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Here Are The US Targets North Korea Most Likely Wants To Nuke
North Korea launched its longest-range, most capable missile ever on the morning of July 28, and experts say that all of the U.S., besides Florida, now lies within range of a nuclear attack from Kim Jong Un.
Fortunately, unlike an attack from a nuclear peer state like Russia, North Korea's less-advanced missiles would only be expected to hit a few key targets in the U.S. And even that limited attack would still take North Korea years to prepare for, since it still needs to perfect its missiles engines with more tests, in addition to guidance systems. It also needs to build and deploy enough of them to survive U.S. missile defenses.
But a North Korean propaganda photo from 2013 showing Kim Jong Un reviewing documents before a missile launch (pictured to the right) may have inadvertently leaked the planned targets for a nuclear attack on the U.S. On the wall beside Kim and his men, there's a map with lines pointing towards some militarily significant locations.
In Hawaii, one of the closest targets to North Korea, the U.S. military bases Pacific Command, which is in charge of all U.S. military units in the region. San Diego is PACOM's home port, where many of the U.S. Navy ships that would respond to a North Korean attack base when not deployed.
Barksdale Air Force Base in Louisiana holds the U.S. Air Force's Global Strike Command, the entity that would be responsible for firing back with the US's Minuteman III intercontinental ballistic missiles.
Washington D.C., of course, is the home of the U.S.'s commander-in-chief, who must approve of nuclear orders.
All in all, the targets selected by North Korea demonstrate a knowledge of the U.S.'s nuclear command and control, but as they come from a propaganda image, they should be taken with a grain of salt.
North Korea has developed nuclear weapons as a means of regime security, according to more than a dozen experts interviewed by Business Insider. If Kim ever shot a nuclear-armed missile the U.S.'s way, before the missiles even landed, U.S. satellites in space would spot the attack and the president would order a return fire likely before the first shots even landed.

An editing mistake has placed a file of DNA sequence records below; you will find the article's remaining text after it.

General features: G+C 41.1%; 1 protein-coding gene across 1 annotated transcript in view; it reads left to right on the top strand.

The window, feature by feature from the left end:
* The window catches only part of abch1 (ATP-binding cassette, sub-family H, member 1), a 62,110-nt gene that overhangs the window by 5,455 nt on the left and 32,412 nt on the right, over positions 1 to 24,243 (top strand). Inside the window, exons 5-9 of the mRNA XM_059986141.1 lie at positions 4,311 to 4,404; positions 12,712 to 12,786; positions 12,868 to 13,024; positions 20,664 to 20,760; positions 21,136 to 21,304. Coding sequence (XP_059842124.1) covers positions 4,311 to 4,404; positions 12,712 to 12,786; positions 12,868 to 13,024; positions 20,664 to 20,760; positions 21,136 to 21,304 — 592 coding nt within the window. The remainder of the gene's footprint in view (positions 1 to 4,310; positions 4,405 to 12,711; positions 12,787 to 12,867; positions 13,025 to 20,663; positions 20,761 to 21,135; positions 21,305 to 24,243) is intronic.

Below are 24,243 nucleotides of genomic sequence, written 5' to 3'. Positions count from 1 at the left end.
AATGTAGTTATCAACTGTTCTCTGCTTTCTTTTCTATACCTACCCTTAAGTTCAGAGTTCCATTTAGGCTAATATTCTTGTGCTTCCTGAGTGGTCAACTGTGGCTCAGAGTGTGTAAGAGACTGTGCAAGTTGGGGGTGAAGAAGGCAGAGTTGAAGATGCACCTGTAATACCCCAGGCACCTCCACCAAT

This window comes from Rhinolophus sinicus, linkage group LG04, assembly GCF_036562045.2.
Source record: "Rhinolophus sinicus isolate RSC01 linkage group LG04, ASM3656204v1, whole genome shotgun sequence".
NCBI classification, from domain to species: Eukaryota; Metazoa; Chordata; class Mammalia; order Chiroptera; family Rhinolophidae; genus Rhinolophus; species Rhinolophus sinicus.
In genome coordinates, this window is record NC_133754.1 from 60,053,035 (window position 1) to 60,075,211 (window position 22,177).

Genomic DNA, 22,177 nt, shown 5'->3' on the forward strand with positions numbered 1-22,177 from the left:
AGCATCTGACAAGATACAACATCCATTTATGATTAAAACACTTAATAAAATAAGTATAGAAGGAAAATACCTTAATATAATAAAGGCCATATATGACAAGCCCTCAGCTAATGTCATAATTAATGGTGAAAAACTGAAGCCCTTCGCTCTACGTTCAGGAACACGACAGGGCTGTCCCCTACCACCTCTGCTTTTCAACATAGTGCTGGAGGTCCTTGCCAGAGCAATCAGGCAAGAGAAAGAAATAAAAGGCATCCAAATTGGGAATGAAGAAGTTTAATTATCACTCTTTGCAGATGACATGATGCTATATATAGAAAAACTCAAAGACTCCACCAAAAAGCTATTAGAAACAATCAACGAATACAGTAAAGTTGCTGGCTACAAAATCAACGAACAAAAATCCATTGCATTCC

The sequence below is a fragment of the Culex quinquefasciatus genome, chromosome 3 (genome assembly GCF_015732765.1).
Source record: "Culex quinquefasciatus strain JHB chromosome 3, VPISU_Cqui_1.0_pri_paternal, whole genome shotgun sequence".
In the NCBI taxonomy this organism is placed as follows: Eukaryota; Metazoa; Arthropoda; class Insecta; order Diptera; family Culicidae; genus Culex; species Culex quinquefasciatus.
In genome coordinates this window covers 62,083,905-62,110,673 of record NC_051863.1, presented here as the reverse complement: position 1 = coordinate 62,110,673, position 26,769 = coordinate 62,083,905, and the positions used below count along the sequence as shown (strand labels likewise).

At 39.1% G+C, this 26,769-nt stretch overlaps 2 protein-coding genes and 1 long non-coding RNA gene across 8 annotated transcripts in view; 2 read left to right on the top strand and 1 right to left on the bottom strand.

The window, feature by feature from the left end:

As unique as Kim is among world leaders, he must know a swift deposal awaits him if he ever engages in a nuclear confrontation.
More from Business Insider:
- An Israeli soldier survived a bullet striking one of his grenades
- South Korea's president made a move signaling a possible strike on North Korea
- North Korea has tested another intercontinental ballistic missile — here's what that is, how it works, and why it's scary
- U.S. says North Korea tested another missile — and it looks like an ICBM that could reach New York and DC
- North Korea's hackers are focusing more on stealing money than spying
The Taliban may not have breached the walls of Bagram, but they damaged the hell out of its main passenger terminal
Blasts from Taliban car bombs outside of Bagram Airfield on Wednesday caused extensive damage to the base's passenger terminal, new pictures released by the 45th Expeditionary Wing show.
The pictures, which are part of a photo essay called "Bagram stands fast," were posted on the Defense Visual Information Distribution Service's website on Thursday.
Editor's Note: The following is an op-ed. The opinions expressed are those of the author, and do not necessarily reflect the views of Task & Purpose.
Shortly after seven sailors died aboard USS Fitzgerald when she collided with a merchant ship off Japan in 2017, I wrote that the Fitzgerald's watch team could have been mine. My ship had once had a close call with me on watch, and I had attempted to explain how such a thing could happen. "Operating ships at sea is hard, and dangerous. Stand enough watches, and you'll have close calls," I wrote at the time. "When the Fitzgerald's investigation comes out, I, for one, will likely be forgiving."
So, am I forgiving? Yes — for some.
Editor's note: a version of this story first appeared in 2015.
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